Potential targets of gene modification

No information was found indicating that any of the micro-organisms contained in the above-mentioned cleaning products were genetically modified in any way. However, there are indications in the literature that some of the genes involved in producing enzymes or biosurfactants and bioemulsifiers whose mode of action involves the increased solubilisation and breakdown of organic substances could be modified to enhance some of their properties. Thus, it is at least possible that genetically modified micro-organisms could find their way into cleaning products in the future, although it is questionable whether such products would continue to be regarded as “green”.


Some of the main targets for gene modification have been those coding for the production of various amylases and proteases used in detergent products, mainly with the aim of improving their activity at lower water temperatures and more alkaline pH levels (Kirk et al., 2002). For example, B. subtilis strains have been engineered to express some of these modified genes (Ness et al., 1999). As well, a number of recombinant lipase enzymes have been produced using engineered Bacillus and Aspergillus species (Hasan et al., 2010).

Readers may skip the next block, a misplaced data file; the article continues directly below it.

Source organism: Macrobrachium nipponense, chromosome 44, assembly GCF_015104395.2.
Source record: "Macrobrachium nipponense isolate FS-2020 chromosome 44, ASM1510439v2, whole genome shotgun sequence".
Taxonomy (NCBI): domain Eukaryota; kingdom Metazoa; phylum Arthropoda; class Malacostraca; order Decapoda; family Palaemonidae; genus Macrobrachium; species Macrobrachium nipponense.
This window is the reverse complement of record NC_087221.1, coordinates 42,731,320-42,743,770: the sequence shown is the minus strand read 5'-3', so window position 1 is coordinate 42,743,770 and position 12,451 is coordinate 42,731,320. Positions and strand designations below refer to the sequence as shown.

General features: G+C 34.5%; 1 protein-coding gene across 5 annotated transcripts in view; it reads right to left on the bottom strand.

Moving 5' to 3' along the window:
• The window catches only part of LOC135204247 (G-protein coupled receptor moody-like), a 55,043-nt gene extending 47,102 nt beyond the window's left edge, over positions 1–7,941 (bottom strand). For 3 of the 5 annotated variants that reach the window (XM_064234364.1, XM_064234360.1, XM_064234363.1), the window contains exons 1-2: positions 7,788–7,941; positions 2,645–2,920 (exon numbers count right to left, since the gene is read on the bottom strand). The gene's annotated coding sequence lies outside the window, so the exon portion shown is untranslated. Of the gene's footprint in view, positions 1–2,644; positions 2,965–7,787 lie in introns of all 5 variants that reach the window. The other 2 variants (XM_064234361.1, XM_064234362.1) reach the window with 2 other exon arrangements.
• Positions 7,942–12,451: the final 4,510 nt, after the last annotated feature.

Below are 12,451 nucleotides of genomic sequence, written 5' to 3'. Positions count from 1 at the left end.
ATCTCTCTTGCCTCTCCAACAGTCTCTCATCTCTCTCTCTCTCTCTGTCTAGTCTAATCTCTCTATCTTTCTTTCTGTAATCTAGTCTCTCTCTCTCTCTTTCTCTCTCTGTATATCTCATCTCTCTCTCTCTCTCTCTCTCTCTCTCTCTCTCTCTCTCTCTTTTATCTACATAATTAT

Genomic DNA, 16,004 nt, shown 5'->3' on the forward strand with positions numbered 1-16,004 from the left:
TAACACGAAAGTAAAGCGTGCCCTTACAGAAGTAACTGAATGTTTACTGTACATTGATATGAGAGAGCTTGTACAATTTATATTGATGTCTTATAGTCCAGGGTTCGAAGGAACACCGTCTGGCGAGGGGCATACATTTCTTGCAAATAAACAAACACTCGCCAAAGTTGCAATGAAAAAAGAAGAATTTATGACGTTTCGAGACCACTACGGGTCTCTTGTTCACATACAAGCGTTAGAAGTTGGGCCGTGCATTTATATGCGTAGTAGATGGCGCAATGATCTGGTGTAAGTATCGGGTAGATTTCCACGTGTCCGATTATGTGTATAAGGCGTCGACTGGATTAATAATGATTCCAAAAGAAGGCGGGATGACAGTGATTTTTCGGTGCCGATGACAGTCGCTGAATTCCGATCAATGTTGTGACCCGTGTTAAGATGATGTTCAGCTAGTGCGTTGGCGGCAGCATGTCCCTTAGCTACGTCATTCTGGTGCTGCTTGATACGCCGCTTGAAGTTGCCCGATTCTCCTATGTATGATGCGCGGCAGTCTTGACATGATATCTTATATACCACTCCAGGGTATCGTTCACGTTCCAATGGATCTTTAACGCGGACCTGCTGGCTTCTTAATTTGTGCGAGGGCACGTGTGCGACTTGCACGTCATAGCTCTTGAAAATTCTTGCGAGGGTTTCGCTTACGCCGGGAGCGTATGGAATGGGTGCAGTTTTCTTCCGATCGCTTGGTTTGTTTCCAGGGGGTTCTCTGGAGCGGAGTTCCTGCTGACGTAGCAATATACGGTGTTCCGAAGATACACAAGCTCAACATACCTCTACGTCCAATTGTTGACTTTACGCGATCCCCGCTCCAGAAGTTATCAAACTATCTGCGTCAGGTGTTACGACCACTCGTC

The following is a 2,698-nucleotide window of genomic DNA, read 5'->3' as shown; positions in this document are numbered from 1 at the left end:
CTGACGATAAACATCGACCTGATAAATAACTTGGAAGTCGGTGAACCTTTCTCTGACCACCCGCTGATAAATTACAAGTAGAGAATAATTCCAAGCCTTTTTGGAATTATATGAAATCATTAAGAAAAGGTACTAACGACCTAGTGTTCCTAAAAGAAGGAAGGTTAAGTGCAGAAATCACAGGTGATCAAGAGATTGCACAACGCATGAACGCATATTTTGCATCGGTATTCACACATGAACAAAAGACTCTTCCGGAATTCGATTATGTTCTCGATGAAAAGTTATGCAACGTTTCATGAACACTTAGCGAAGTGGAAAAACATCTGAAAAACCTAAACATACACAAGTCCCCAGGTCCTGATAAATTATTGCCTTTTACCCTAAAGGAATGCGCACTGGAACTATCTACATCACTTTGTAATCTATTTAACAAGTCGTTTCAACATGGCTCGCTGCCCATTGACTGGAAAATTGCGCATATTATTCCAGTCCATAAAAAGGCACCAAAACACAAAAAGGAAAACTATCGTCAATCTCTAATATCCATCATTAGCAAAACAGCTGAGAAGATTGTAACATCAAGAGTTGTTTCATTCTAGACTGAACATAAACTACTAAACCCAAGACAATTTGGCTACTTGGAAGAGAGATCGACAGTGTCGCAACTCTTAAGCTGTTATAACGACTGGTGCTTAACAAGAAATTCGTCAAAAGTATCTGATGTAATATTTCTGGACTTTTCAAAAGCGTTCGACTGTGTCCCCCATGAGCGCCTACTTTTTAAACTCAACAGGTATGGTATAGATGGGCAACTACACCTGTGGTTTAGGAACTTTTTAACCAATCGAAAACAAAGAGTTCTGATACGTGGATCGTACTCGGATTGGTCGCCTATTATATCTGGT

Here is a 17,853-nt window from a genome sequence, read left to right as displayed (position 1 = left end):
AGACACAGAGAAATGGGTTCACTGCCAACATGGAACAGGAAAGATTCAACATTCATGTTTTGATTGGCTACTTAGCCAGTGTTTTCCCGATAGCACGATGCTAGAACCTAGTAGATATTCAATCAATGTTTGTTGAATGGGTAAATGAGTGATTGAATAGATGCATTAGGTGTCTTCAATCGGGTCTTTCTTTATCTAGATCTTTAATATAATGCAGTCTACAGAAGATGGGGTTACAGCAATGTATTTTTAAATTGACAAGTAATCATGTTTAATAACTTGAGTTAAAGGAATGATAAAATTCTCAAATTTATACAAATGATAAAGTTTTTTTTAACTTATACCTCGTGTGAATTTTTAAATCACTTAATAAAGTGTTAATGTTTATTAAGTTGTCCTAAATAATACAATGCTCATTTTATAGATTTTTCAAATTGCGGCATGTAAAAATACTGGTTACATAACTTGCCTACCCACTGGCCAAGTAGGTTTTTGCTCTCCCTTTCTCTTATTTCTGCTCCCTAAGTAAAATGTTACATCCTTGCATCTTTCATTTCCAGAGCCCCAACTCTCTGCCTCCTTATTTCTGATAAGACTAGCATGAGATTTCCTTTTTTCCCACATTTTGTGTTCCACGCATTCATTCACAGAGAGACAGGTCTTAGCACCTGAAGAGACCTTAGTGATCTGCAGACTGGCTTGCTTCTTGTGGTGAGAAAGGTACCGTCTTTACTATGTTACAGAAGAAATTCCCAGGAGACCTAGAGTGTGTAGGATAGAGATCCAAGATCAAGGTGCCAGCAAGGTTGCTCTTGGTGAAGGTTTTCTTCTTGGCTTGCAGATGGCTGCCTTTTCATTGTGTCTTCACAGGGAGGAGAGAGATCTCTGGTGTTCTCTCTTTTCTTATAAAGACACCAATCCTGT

Much research has been conducted recently towards engineering improved versions of various biosurfactant and bio-emulsifying substances (such as surfactin, rhamnolipids and emulsans) for use in detergent and other cleaning product applications. For the most part, the aim of the research has been to increase yields of these substances when expressed in various bacterial species (mostly Bacillus, but also in a number of Acinetobacter, Pseudomonas and Serratia species as well). A thorough review of this research is provided in Satpute et al. (2010).

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